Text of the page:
Lansing, Michigan – October 9, 2015 – Reports are down this week as fewer anglers were out. Fishing along the east side of the state slowed after strong northeast winds churned up the waters of Lake Huron. Catch rates should improve as the waters clear up. Those fishing the inland lakes are doing well for pike and bass. These fish are now on a feeding frenzy as they prepare for the cold months ahead.
Northeast Lower Peninsula
Cheboygan River: Anglers were catching a few more fish up near the dam.
Ocqueoc River: Had a small push of salmon that moved into the river. Those casting spinners down near Hammond Bay caught a few fish.
Rogers City: The big lake was stirred up after the strong winds. Those heading out this week should expect to see a big change in water temperatures. Look for baitfish and anglers should find some younger Chinook salmon along with steelhead, Atlantic salmon and possibly some walleye. Try green, blue, orange or black and white spoons from Calcite to Adams Point. Target 35 to 120 feet however the deeper water may be better as it will be less stirred up. At Swan Bay, most of the adult salmon are now up in the river and fishing for them is pretty much done for the season.
Alpena: Strong winds rolled the lake over and water temperatures should be much cooler in Thunder Bay. Look for younger Chinook, Atlantics and walleye off North Point or straight out three to five miles. Try spoons for the trout and salmon and body baits for walleye. Pier anglers at the mouth of the river caught walleye when casting deep diving body baits.
Thunder Bay River: A few Chinook have entered the river. Most anglers were drifting spawn or casting spoons and body baits at night.
Black River: Anglers may want to check for coho and steelhead moving in and out of the river. Look for fall walleye in the area as well.
Harrisville: A few salmon have been reported, but the numbers are low. Those that caught fish were using spawn, body baits and small spoons. This area should start to see some fall steelhead moving in soon.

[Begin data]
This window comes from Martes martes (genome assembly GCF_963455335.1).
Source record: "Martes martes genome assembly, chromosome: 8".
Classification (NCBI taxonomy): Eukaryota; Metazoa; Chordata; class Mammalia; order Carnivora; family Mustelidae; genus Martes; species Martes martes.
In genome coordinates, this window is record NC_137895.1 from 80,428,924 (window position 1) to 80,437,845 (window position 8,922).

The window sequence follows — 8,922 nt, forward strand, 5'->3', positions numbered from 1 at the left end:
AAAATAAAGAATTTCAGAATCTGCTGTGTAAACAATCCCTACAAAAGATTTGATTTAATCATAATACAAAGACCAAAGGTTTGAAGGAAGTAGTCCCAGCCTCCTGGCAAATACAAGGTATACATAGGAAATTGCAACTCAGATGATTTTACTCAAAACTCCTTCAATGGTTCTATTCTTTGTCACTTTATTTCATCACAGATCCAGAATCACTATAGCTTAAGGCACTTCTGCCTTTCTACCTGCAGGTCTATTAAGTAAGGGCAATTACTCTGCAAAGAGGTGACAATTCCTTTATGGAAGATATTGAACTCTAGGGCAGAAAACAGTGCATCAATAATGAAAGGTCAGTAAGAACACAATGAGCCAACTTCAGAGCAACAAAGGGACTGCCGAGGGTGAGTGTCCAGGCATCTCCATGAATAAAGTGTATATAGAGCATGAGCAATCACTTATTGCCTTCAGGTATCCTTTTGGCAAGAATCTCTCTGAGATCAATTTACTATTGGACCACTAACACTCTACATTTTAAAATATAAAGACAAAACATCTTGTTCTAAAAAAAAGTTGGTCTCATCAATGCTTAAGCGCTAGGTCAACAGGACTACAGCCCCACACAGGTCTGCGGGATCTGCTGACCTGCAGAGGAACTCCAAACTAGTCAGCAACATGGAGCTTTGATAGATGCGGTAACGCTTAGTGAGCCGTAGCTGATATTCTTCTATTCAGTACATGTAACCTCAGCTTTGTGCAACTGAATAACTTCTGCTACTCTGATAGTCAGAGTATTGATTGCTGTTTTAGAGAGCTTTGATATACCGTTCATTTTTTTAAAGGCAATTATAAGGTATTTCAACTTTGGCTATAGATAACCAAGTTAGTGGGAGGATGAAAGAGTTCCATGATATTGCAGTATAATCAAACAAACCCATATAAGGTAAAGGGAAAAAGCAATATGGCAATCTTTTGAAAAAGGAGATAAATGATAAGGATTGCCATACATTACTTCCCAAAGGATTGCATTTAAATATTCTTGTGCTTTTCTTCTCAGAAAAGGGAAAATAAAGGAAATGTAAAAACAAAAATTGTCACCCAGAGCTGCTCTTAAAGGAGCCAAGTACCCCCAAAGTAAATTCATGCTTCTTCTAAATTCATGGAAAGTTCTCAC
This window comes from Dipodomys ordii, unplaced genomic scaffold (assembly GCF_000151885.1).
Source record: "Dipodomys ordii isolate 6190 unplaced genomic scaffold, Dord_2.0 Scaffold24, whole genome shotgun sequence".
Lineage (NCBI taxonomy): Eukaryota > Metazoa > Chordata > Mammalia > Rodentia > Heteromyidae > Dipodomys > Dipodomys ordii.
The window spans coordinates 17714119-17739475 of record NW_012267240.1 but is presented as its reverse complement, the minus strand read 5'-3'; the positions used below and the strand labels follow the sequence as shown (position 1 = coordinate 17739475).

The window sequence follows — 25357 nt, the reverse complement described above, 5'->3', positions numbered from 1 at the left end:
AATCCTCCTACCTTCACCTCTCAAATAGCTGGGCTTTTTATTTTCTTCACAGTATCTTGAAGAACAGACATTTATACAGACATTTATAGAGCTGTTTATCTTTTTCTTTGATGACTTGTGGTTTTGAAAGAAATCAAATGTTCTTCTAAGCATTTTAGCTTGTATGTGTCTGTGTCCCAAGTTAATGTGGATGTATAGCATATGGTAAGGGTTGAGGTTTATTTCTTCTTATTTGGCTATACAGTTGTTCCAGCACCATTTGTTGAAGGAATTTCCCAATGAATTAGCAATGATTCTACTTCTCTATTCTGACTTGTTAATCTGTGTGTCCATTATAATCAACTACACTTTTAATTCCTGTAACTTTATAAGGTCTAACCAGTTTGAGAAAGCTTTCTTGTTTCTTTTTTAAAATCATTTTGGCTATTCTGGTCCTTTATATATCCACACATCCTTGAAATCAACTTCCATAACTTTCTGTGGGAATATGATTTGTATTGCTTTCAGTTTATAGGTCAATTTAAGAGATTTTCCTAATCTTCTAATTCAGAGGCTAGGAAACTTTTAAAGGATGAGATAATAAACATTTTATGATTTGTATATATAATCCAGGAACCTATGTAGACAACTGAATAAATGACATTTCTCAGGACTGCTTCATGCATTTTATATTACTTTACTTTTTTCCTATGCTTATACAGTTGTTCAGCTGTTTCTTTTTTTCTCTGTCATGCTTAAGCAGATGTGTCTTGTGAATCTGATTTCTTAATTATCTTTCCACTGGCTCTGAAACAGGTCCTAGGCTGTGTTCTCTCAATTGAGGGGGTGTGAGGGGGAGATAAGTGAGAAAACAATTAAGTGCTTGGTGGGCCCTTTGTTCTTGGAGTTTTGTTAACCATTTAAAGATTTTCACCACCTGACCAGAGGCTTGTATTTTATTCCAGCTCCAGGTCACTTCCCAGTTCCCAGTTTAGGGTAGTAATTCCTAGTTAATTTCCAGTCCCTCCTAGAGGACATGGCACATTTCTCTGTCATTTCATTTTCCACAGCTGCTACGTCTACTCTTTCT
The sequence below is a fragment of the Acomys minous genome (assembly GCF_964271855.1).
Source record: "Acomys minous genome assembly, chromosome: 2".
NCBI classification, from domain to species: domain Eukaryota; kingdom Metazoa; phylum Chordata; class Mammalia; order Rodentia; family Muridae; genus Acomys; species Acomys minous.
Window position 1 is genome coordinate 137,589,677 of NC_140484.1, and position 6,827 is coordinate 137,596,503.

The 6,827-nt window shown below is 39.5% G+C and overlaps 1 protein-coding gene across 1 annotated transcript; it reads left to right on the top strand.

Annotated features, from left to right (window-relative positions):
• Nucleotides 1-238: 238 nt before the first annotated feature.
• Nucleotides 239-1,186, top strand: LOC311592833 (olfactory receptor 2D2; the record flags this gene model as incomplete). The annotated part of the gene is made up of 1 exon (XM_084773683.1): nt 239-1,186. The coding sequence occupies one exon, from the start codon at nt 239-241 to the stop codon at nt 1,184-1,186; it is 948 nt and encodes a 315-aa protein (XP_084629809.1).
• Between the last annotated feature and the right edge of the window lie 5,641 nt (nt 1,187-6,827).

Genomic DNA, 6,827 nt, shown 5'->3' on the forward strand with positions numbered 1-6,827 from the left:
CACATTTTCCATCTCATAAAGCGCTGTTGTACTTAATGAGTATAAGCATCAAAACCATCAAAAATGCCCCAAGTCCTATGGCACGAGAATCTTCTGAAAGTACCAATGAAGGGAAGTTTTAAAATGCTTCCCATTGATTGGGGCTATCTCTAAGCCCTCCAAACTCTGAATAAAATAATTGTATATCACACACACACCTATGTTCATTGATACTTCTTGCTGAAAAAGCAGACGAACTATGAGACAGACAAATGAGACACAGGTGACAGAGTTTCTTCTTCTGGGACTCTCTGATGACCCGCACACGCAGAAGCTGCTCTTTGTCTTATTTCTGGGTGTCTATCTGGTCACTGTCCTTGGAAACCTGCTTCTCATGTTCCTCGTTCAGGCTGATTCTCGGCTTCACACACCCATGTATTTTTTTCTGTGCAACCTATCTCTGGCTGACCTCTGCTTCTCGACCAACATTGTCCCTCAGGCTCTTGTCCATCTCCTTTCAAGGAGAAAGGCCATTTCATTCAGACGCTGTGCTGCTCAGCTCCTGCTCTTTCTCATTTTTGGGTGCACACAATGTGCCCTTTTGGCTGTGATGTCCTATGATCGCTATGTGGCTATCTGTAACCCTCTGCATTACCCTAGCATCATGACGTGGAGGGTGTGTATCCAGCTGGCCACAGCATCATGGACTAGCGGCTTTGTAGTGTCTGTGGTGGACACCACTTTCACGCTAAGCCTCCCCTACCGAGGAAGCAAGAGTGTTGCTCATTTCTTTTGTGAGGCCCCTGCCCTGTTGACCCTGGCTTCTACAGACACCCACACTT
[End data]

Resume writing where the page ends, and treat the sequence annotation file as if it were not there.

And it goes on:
Oscoda: Pier fishing was slow. Anglers were using spoons, spinners, body baits or floating spawn. Fall walleye should be moving through the area soon.
Au Sable River: Fishing was slow and very few salmon have been spotted. Some reported steelhead making their way up into the river but few were targeting them.
Houghton Lake: Anglers are catching a good number of pike. Some walleye were caught by those drifting leeches but many were too small. Those targeting smallmouth bass have caught some good size fish.
Tawas River: A few Chinook salmon were caught in wee hours of the morning.
Au Gres: The water was really churned up after the strong winds. It could very well take several days for the water to settle back down and fishing to improve.
Northwest Lower Peninsula
Petoskey: Salmon fishing was better from the “Bobber Hole” at the mouth of the river and into the marina than it was at the dam. A few Chinook and coho were caught, mainly off of the piers and docks, but some while surfcasting. Crankbaits, spoons, and spawn all worked. Early morning or later in the evening typically were the best fishing times.
Bear River: Fishing was slow. The water level and the number of anglers were quite low. A couple small steelhead were caught at the dam but the salmon were few and far between.